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Victory Fairhaven - Victory without a V

Posted on 29 Oct 2010

Liz King (Photos Dave King)

Victory Fairhaven
Victory Fairhaven
THE weather was the same as it had been a year earlier, but Victory Leisure Homes was not the same; what a difference a year has made. Then there were just a couple of models, now there are several more; then there were just caravan holiday homes, now there are lodges too. Then there was a recession. Now, there are the green shoots of recovery and a government promising austerity measures.

One year earlier, managing director Peter Nevitt had told us that all model names would begin with a V and we had fun writing down a list of possible names. He’s had a change of heart since then and the names will no longer all begin with V. Ah, we thought, there will be a V in the name, hence Fairhaven; but no, not that either. It’s random name selector now.

In the kitchen

Fairhaven’s side entrance door leads into the kitchen, with the living area to the left and the sleeping quarters to the right. I thought it was a workable kitchen with solid looking 40mm mottled brown worktops with matching upstands and two visible double power points, which I thought a bit minimalist.

There were four eye level cupboards and I liked the new style corner cabinet doors and the adjustable height shelves, too. There were six base units and I was pleased to see proper bases in the cupboards, not the floor of the holiday home. There was just one drawer and we had an interesting discussion with Peter Nevitt about the desirability of more; the drawer had a cutlery inset in it, but where does one keep the tea towels, and other kitchen trivia?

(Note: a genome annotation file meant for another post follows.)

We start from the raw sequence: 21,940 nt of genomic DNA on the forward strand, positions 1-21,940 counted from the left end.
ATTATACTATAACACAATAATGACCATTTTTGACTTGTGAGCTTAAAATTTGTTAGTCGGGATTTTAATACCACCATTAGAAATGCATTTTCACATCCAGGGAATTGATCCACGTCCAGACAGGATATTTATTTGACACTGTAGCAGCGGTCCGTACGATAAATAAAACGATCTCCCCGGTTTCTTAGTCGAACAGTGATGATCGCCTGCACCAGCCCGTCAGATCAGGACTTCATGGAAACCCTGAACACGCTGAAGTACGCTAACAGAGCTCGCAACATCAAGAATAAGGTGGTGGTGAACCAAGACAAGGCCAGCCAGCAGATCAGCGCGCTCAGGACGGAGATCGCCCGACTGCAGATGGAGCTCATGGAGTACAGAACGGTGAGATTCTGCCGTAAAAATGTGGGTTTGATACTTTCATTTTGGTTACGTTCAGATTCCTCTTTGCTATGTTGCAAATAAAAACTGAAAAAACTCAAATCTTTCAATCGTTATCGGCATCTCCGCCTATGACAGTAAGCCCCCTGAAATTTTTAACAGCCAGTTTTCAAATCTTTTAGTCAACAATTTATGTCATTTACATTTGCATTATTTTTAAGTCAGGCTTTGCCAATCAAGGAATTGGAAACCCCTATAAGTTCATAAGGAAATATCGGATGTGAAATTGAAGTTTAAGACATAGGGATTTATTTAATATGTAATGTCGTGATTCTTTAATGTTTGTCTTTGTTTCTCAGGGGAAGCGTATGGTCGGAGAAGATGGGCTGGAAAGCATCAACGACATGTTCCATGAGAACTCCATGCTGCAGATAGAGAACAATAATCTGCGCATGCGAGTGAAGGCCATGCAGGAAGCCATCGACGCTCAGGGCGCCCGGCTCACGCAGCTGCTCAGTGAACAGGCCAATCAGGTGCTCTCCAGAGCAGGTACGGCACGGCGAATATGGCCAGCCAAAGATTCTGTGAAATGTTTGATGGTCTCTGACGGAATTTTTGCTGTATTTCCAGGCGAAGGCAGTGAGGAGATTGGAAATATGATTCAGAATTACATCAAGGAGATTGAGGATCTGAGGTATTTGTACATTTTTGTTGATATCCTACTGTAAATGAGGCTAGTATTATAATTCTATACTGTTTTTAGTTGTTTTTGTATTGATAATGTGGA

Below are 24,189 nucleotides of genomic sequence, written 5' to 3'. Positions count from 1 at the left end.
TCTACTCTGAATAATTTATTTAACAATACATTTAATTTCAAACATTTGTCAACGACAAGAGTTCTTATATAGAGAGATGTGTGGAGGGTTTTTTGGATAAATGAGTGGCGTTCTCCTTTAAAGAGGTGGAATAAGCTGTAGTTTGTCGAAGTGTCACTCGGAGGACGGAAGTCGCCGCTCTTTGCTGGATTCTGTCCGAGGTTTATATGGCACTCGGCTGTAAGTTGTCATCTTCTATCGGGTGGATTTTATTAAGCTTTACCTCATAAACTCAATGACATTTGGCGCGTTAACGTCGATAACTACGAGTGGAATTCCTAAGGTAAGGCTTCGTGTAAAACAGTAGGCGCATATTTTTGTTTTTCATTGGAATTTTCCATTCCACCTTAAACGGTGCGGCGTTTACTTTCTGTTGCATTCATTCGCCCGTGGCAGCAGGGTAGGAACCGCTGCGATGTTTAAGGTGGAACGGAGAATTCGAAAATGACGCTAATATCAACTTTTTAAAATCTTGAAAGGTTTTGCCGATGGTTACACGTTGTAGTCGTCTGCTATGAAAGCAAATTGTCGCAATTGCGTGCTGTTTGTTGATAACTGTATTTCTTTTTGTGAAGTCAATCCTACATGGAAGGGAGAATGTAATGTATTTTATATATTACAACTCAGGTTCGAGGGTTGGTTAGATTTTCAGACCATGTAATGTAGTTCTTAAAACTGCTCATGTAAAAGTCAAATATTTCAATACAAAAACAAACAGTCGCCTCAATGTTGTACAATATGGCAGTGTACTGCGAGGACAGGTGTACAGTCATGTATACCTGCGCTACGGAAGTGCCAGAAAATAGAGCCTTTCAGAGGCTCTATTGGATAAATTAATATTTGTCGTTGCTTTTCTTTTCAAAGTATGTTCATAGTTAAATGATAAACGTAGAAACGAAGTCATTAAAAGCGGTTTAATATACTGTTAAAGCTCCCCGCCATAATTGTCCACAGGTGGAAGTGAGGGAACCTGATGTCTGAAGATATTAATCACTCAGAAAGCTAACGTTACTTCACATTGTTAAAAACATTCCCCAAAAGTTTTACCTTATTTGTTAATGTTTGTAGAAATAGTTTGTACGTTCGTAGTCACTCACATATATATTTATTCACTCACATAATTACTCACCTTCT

A free-standing gas oven with four burners had a grill and a separate oven; an extractor hood is an option. I was surprised to find a fridge freezer and a microwave, though the latter is an optional extra. There was space in the boiler cupboard, immediately to the right of the entrance door for household cleaning essentials and keeping a floor mop near the door is very practical.

There was one other thing I didn’t like in the kitchen and on this point Peter didn’t take much time to agree with us; we really didn’t like the cluttered-looking cupboard and drawer handles on the right wall. Now, if that drawer was moved to the other side of the kitchen, to the left of the oven, then the cupboard sizes would be the same and the handles would be the same height. Simple: designs just need a woman’s touch, that’s all!

Dine and lounge

The dining area had an oak table with four matching chairs. “Do you like the black leatherette-look seat pads. Posh, aren’t they?” we were asked. Leatherette? That’s plastic to you and me!

The living area had a very casual look to it and the fixed, L-shaped sofa with ten scatter cushions was very comfortable. It was upholstered in a durable tweed-look biscuit colour with a fabric kick-board. There was a free-standing table and one wall cupboard, but the feature of the room was unquestionably the flame effect electric fire with a matt black plinth and black and stainless steel border set in an oak backboard.

A nice touch was the adjacent power point, which had a black finish. There was also a pair of matching black floating shelves and the whole image was smart looking.

The short curtains co-ordinated well and had a contrasting top border.

We weren’t expecting French doors, but the two windows on the front gable gave plenty of light, and there wasn’t much in the sky that day.